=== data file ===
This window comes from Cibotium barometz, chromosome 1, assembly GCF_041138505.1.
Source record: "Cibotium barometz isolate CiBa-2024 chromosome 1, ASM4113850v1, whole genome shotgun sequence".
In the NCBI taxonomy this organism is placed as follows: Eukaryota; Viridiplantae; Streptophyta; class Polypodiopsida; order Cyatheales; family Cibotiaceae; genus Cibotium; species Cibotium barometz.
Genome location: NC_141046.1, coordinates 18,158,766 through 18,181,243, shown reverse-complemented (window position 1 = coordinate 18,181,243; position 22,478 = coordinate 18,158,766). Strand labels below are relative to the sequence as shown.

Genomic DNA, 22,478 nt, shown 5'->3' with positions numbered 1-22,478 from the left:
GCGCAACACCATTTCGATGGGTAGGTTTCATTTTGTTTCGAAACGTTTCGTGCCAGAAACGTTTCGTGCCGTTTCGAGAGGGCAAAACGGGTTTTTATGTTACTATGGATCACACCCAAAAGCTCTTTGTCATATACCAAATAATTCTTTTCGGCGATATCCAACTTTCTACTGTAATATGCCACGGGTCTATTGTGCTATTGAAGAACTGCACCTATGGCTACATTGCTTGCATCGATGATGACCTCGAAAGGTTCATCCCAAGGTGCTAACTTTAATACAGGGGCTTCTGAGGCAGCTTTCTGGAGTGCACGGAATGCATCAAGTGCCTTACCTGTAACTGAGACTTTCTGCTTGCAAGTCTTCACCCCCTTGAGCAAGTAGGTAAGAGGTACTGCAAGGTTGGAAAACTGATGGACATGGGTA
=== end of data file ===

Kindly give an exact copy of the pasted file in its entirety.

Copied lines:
This window comes from Cibotium barometz, chromosome 1, assembly GCF_041138505.1.
Source record: "Cibotium barometz isolate CiBa-2024 chromosome 1, ASM4113850v1, whole genome shotgun sequence".
In the NCBI taxonomy this organism is placed as follows: Eukaryota; Viridiplantae; Streptophyta; class Polypodiopsida; order Cyatheales; family Cibotiaceae; genus Cibotium; species Cibotium barometz.
Genome location: NC_141046.1, coordinates 18,158,766 through 18,181,243, shown reverse-complemented (window position 1 = coordinate 18,181,243; position 22,478 = coordinate 18,158,766). Strand labels below are relative to the sequence as shown.

Genomic DNA, 22,478 nt, shown 5'->3' with positions numbered 1-22,478 from the left:
GCGCAACACCATTTCGATGGGTAGGTTTCATTTTGTTTCGAAACGTTTCGTGCCAGAAACGTTTCGTGCCGTTTCGAGAGGGCAAAACGGGTTTTTATGTTACTATGGATCACACCCAAAAGCTCTTTGTCATATACCAAATAATTCTTTTCGGCGATATCCAACTTTCTACTGTAATATGCCACGGGTCTATTGTGCTATTGAAGAACTGCACCTATGGCTACATTGCTTGCATCGATGATGACCTCGAAAGGTTCATCCCAAGGTGCTAACTTTAATACAGGGGCTTCTGAGGCAGCTTTCTGGAGTGCACGGAATGCATCAAGTGCCTTACCTGTAACTGAGACTTTCTGCTTGCAAGTCTTCACCCCCTTGAGCAAGTAGGTAAGAGGTACTGCAAGGTTGGAAAACTGATGGACATGGGTA